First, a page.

Reach Out! 12/98 Progress Report: II. Traditional Report C

II. C. Lessons Learned

This is absolutely the best thing about our experiences since the inception of Reach Out! We have learned so much—and almost always in response to adversity!

1. Volunteers need paid staff support behind them

Our primary lesson learned about outreach with volunteers has been that there is a consistent process to it that will repeat with each new group of volunteers and each new program. The lesson is that support levels must be very high at first but can drop off as people become true stakeholders. At the start, they want their hands held both literally and figuratively: we must give a lot of advice, counseling, and stroking either in person or by phone and e-mail. We need to make transportation arrangements, organize attendance and arrange for substitutes when someone can't come, select lessons and shop for materials for science clubs, and generally troubleshoot everything that goes wrong.

Before long, and occasionally with some explicit prompting, they take over these arrangements and pro-actively solve problems as they arise. One group member generally emerges as its next natural coordinator, and the original coordinator can move on to a new program elsewhere. Understanding this process has helped us deal with frustration when we find ourselves back at square one: that's normal and natural with a new group and the process cannot be short-circuited.

This level of support, however, cannot come from volunteers, who will understandably put their personal commitments first when there is a conflict. It requires reliable paid staff, whether work-study, stipend, or temporary. The pay levels do not have to be terribly high, as these jobs attract people who think of it as a community service that they will do for a brief period of their lives, but they do need to be paid in order to assure consistency and reliability of support. We have also found it vital to require some staff meeting time during which we touch base, troubleshoot problems, and help one another improve our communication and leadership skills. It is difficult to require this kind of meeting time of volunteers.

2. Define your mission, to yourself and others

A second big lesson is that it is vital, for volunteers going out into a community that is thirsty for them, to know exactly what they can and cannot do. They will be pulled in all directions by school and community center personnel who see many unmet needs and want to attack them all at once. If we are spread too thin or try to do too many things at once, we get nothing done effectively. We have spent a lot of reflective and interactive time defining our mission and boundaries, and learning and practicing intentional dialogue techniques.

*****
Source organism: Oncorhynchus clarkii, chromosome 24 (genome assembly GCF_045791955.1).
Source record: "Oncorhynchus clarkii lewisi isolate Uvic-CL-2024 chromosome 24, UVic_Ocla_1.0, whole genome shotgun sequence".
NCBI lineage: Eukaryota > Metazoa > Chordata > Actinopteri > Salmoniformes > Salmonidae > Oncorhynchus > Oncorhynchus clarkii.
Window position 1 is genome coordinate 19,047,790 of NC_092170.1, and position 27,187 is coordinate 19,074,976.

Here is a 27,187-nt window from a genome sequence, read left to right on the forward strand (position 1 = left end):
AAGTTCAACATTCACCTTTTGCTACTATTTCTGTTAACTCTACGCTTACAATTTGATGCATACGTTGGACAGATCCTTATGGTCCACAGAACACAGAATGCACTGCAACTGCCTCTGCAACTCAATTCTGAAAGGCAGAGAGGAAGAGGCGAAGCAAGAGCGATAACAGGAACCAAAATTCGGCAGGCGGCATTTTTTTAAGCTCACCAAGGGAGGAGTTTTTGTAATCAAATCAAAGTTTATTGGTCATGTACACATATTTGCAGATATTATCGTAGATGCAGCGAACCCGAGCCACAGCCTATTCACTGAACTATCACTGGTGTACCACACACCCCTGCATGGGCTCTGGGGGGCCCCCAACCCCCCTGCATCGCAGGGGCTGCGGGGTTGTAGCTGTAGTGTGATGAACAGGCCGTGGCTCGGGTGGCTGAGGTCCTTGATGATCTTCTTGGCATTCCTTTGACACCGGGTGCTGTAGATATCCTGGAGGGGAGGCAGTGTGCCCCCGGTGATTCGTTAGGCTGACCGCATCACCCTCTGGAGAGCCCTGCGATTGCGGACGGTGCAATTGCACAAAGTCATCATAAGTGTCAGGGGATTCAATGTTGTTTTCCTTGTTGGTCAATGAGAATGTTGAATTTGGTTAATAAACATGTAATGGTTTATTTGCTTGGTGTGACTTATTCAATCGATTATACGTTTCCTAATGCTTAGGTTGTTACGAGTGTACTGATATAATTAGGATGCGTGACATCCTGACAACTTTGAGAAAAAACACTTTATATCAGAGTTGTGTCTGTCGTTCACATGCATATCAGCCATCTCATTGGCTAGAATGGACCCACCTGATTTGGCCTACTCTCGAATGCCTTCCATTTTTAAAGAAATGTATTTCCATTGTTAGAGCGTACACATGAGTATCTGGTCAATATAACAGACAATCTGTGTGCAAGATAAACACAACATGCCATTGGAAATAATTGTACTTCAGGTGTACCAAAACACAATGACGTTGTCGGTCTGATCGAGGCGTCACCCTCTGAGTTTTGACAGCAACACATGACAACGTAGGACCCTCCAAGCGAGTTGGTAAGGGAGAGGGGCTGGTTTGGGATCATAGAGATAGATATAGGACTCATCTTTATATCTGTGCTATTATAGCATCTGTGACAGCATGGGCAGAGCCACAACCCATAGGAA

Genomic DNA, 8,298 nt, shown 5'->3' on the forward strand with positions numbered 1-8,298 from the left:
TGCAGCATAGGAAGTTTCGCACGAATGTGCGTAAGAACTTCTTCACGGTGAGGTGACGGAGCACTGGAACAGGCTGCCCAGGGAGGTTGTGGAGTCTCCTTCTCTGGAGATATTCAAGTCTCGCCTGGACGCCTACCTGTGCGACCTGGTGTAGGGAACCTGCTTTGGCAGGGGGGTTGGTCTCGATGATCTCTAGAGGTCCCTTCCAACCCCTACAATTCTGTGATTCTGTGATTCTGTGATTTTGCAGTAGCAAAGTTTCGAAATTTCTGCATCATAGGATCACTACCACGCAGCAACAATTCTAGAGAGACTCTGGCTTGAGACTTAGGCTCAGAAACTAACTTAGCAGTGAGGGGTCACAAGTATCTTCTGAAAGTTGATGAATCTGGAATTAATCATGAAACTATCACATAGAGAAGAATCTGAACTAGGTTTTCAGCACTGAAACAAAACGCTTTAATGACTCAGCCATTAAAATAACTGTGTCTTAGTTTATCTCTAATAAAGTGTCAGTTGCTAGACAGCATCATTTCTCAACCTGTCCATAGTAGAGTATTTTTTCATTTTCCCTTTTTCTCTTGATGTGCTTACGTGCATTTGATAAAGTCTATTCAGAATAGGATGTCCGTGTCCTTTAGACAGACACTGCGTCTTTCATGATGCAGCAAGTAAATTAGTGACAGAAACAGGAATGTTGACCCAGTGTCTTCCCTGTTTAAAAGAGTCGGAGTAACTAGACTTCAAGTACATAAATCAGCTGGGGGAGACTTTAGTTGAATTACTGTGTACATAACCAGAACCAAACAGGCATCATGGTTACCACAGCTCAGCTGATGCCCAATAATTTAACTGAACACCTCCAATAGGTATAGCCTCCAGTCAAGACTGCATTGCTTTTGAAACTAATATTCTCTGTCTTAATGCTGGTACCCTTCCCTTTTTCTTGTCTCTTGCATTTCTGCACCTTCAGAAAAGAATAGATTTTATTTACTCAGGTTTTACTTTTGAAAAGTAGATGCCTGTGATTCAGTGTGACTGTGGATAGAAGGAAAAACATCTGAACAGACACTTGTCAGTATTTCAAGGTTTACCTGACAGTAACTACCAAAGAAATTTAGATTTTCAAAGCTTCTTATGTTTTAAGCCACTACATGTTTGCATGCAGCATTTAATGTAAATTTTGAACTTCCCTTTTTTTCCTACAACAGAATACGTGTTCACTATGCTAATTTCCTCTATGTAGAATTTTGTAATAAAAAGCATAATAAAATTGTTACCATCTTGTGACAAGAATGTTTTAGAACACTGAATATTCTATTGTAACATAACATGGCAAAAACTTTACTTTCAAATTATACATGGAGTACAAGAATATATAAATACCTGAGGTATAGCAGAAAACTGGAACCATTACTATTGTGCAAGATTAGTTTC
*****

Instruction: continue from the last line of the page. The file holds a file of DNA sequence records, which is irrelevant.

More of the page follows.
Many of us are women who seem temperamentally inclined to please others; we can easily find ourselves promising more than we can deliver, in our zeal to help. Yet nothing undermines relationships with community groups so commonly or so well as this tendency. One-shot outreach efforts do not have this problem, but continuing programs must have clearly defined and communicated goals.

3. Effective programs require regular communication and reflection time to be built in

We have already referred to this need above, as one reason why volunteer coordinators should be paid. Our coordinators need to spend regular time together with the Reach Out! sponsor, CUOS K–12 Education Outreach director Jeannine LaSovage, communicating exactly what they are experiencing and what they require in terms of support. They need to be periodically refocused on their goals, helped to brainstorm solutions to problems, and able to enjoy the fellowship and camaraderie of others in the same position. If this time is not actually scheduled, it tends never to be found. We get so caught up in being busy that we never sit back and look at our work from an objective perspective. We also, then, fail to appreciate just what we are accomplishing—and this sense of purpose is vital to keeping us going!

I. Anecdotal Report
  A. Grace Kim
  B. Alicia Pinderhughes
  C. Debbie McCartney
  D. Marie Tripp, Jim Birnby & Amy Raudenbush, Aarti Raheja
  E. Yamina Acebo, Karyl Shand
  F. Roselle Herrera, John Nees, Fritz Weihe, Andy Rundquist, Reulonda Norman
  G. Cherita Hunter, Faye Booker-Logan
  H. Veronica Cottingham, Doris Calvert
  I. Erika Arias, Rachel Keefer, Srinivas Sridhara
II. Traditional Report
  A. Expand established programs
    1. Tutoring
    2. Wizards for Hands-On Science Activities
    3. Career Exploration
  B. Support for Michigan Mandate and Agenda for Women Goals
  C. Lessons Learned
  D. Next Steps
Appendix A: Volunteer Mentors from Fall 1997 through Fall 1998
Appendix B: Science Club Volunteers from Fall 1997 through Fall 1998
Appendix C: Outreach Sites from Fall 1997 through Fall 1998

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